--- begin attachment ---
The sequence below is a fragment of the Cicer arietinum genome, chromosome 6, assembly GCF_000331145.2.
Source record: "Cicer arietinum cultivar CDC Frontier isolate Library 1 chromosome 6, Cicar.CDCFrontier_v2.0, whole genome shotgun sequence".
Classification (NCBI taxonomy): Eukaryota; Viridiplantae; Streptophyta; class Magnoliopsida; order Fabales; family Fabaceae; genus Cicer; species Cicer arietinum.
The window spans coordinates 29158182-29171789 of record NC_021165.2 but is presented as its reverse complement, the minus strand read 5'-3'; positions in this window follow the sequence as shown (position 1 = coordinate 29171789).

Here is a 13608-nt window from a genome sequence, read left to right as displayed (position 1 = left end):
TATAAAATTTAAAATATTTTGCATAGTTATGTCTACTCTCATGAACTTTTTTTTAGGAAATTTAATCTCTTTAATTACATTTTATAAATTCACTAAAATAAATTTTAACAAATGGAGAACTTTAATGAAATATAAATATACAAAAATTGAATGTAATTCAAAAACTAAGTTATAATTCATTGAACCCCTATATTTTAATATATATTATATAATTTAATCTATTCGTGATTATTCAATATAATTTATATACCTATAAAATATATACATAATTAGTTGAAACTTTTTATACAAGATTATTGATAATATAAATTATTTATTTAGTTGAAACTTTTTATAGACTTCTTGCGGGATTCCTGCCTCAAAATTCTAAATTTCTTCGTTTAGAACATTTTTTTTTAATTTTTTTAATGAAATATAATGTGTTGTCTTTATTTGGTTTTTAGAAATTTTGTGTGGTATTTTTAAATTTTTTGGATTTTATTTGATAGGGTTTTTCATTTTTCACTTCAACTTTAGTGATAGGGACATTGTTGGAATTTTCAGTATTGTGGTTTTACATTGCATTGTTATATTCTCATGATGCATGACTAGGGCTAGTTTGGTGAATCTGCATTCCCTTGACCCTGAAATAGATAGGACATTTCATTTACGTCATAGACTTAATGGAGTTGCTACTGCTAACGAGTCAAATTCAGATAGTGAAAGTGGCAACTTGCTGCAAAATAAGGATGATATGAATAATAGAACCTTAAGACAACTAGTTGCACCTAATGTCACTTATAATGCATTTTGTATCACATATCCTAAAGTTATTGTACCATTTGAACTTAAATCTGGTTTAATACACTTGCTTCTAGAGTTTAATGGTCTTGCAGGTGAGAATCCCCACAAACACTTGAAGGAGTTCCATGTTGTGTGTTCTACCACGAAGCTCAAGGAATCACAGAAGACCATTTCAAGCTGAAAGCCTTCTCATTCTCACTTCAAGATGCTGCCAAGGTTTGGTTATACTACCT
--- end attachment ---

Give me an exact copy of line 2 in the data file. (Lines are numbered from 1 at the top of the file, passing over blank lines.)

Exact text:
Source record: "Cicer arietinum cultivar CDC Frontier isolate Library 1 chromosome 6, Cicar.CDCFrontier_v2.0, whole genome shotgun sequence".